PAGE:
Plants 10 01287 g003
Table 1. Averaged biometric parameters of the aerial part of green and red lettuce (Lactuca sativa L.) under conditions of a regulated agroecosystem on the 15th day of cultivation. Values represent mean ± SE (n = 12). The different letters indicate significant differences among treatments mean non-significant differences among treatments according to Duncan’s test (p ≤ 0.05).
Table 1. Averaged biometric parameters of the aerial part of green and red lettuce (Lactuca sativa L.) under conditions of a regulated agroecosystem on the 15th day of cultivation. Values represent mean ± SE (n = 12). The different letters indicate significant differences among treatments mean non-significant differences among treatments according to Duncan’s test (p ≤ 0.05).
LettuceLightingSi Plant Mass, gNumber of LeavesLength of a Leaf, cmMoisture, %Leaf area, cm2
FreshDry
GreenSodium lampsNo3.4 ± 0.8a0.20 ± 0.02a6.2 ± 0.4b11.7 ± 0.9b94.2 ± 0.2a122.5 ± 8.6b
Yes2.7 ± 0.7c0.17 ± 0.035.5 ± 0.4e10.0 ± 1.2b93.7 ± 0.4b74.8 ± 4.4c
LEDsNo1.9 ± 0.4d0.11 ± 0.01d5.0 ± 0.4d9.5 ± 1.1c94.3 ± 0.5a69.6 ± 7.2c
Yes1.4 ± 0.4e0.08 ± 0.01e4.7 ± 0.57.8 ± 0.894.1 ± 0.1a58.6 ± 8.0c
RedSodium lampsNo3.5 ± 0.9a0.20 ± 0.03a6.6 ± 0.5a12.8 ± 1.1a94.3 ± 0.2a162.6 ± 10.9a
Yes3.1 ± 0.6b0.20 ± 0.02b6.2 ± 0.6b12.1 ± 1.5a93.8 ± 0.3b99.6 ± 5.9bc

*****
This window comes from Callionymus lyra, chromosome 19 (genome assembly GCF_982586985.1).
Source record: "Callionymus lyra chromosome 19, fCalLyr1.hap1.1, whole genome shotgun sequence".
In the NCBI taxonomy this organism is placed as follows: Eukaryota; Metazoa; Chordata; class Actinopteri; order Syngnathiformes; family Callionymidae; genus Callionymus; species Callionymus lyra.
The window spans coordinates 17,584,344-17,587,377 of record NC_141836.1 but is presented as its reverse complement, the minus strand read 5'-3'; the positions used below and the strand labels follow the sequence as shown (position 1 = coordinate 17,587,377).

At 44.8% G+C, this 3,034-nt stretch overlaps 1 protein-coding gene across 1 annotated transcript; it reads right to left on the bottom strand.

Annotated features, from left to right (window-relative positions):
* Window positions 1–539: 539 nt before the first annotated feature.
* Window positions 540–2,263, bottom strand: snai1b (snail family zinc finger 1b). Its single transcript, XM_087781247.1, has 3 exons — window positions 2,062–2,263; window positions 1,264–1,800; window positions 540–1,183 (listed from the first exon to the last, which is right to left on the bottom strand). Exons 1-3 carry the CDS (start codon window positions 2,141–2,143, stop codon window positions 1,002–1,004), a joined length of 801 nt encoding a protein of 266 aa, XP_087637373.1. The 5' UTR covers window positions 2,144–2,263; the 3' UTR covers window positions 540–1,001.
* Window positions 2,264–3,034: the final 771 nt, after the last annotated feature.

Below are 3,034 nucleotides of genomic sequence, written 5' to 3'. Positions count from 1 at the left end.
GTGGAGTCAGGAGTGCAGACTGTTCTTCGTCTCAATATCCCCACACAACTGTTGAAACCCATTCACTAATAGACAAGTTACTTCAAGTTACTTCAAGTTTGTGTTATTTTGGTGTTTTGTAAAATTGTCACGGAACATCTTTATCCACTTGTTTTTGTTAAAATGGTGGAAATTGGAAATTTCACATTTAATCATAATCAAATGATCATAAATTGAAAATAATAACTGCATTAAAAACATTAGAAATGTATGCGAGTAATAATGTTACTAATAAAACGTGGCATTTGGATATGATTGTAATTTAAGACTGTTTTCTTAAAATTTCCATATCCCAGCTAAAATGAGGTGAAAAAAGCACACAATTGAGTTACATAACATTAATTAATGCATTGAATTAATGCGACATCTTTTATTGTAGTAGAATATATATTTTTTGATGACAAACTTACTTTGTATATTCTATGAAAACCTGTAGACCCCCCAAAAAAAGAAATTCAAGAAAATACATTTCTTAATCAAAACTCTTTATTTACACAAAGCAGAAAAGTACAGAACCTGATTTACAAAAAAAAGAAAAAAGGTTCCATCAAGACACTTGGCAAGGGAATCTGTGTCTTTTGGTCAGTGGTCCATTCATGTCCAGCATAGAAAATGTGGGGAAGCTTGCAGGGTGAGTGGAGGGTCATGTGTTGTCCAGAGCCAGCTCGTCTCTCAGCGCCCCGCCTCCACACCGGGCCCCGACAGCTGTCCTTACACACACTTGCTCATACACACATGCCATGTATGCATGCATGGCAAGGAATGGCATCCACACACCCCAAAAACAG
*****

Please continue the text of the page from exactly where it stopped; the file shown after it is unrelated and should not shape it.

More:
LEDsNo1.9 ± 0.4d0.12 ± 0.01d5.3 ± 0.7c9.2 ± 1.1c93.7 ± 0.5b76.1 ± 3.0c
Yes1.7 ± 0.6d0.11 ± 0.01d5.2 ± 0.4c9.1 ± 1.6c93.6 ± 0.1b67.2 ± 6.9c
Table 2. Average concentrations of photosynthetic pigments in green and red lettuce (Lactuca sativa L.) under conditions of a regulated agroecosystem on the 15th day of cultivation. Values represent mean ± SE (n = 12). The different letters indicate significant differences among treatments means non-significant differences among treatments according to Duncan’s test (p ≤ 0.05).
Table 2. Average concentrations of photosynthetic pigments in green and red lettuce (Lactuca sativa L.) under conditions of a regulated agroecosystem on the 15th day of cultivation. Values represent mean ± SE (n = 12). The different letters indicate significant differences among treatments means non-significant differences among treatments according to Duncan’s test (p ≤ 0.05).
LettuceLightingSiChlorophyll a, mg/gChlorophyll b, mg/gCarotenoids, mg/g
GreenSodium lampsNo1.04 ± 0.21e0.34 ± 0.04e0.38 ± 0.07f